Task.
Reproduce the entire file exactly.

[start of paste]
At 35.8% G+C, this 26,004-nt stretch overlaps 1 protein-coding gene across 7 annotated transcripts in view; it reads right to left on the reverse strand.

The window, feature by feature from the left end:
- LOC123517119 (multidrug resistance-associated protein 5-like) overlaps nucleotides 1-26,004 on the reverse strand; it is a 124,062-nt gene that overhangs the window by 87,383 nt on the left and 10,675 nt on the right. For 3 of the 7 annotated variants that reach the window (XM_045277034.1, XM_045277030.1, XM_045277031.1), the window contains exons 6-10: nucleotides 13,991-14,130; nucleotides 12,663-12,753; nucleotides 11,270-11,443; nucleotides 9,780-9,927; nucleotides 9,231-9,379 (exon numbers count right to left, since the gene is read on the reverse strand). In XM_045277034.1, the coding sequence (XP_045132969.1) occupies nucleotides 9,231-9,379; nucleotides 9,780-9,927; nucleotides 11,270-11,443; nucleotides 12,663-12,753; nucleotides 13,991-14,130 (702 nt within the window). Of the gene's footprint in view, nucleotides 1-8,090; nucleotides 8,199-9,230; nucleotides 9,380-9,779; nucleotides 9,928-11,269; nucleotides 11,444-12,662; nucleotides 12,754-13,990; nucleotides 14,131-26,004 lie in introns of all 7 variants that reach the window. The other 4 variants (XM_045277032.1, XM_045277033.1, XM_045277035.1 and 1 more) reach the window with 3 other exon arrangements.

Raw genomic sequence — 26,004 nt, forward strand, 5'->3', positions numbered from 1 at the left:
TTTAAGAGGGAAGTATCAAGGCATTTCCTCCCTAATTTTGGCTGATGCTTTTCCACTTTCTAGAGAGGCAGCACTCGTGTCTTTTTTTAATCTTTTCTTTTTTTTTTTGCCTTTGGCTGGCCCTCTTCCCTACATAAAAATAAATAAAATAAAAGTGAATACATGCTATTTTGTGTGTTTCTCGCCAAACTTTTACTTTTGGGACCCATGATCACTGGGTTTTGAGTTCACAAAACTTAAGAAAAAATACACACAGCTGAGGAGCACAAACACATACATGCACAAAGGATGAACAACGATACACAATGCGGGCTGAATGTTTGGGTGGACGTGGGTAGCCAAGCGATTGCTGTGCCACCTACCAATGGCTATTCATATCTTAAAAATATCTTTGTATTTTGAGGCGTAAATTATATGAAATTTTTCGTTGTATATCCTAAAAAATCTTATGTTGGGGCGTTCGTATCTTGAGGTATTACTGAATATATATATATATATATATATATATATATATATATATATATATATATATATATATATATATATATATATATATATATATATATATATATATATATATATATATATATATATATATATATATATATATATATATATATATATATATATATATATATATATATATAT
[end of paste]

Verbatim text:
At 35.8% G+C, this 26,004-nt stretch overlaps 1 protein-coding gene across 7 annotated transcripts in view; it reads right to left on the reverse strand.

The window, feature by feature from the left end:
- LOC123517119 (multidrug resistance-associated protein 5-like) overlaps nucleotides 1-26,004 on the reverse strand; it is a 124,062-nt gene that overhangs the window by 87,383 nt on the left and 10,675 nt on the right. For 3 of the 7 annotated variants that reach the window (XM_045277034.1, XM_045277030.1, XM_045277031.1), the window contains exons 6-10: nucleotides 13,991-14,130; nucleotides 12,663-12,753; nucleotides 11,270-11,443; nucleotides 9,780-9,927; nucleotides 9,231-9,379 (exon numbers count right to left, since the gene is read on the reverse strand). In XM_045277034.1, the coding sequence (XP_045132969.1) occupies nucleotides 9,231-9,379; nucleotides 9,780-9,927; nucleotides 11,270-11,443; nucleotides 12,663-12,753; nucleotides 13,991-14,130 (702 nt within the window). Of the gene's footprint in view, nucleotides 1-8,090; nucleotides 8,199-9,230; nucleotides 9,380-9,779; nucleotides 9,928-11,269; nucleotides 11,444-12,662; nucleotides 12,754-13,990; nucleotides 14,131-26,004 lie in introns of all 7 variants that reach the window. The other 4 variants (XM_045277032.1, XM_045277033.1, XM_045277035.1 and 1 more) reach the window with 3 other exon arrangements.

Raw genomic sequence — 26,004 nt, forward strand, 5'->3', positions numbered from 1 at the left:
TTTAAGAGGGAAGTATCAAGGCATTTCCTCCCTAATTTTGGCTGATGCTTTTCCACTTTCTAGAGAGGCAGCACTCGTGTCTTTTTTTAATCTTTTCTTTTTTTTTTTGCCTTTGGCTGGCCCTCTTCCCTACATAAAAATAAATAAAATAAAAGTGAATACATGCTATTTTGTGTGTTTCTCGCCAAACTTTTACTTTTGGGACCCATGATCACTGGGTTTTGAGTTCACAAAACTTAAGAAAAAATACACACAGCTGAGGAGCACAAACACATACATGCACAAAGGATGAACAACGATACACAATGCGGGCTGAATGTTTGGGTGGACGTGGGTAGCCAAGCGATTGCTGTGCCACCTACCAATGGCTATTCATATCTTAAAAATATCTTTGTATTTTGAGGCGTAAATTATATGAAATTTTTCGTTGTATATCCTAAAAAATCTTATGTTGGGGCGTTCGTATCTTGAGGTATTACTGAATATATATATATATATATATATATATATATATATATATATATATATATATATATATATATATATATATATATATATATATATATATATATATATATATATATATATATATATATATATATATATATATATATATATATATATATATATATATATATATATATATAT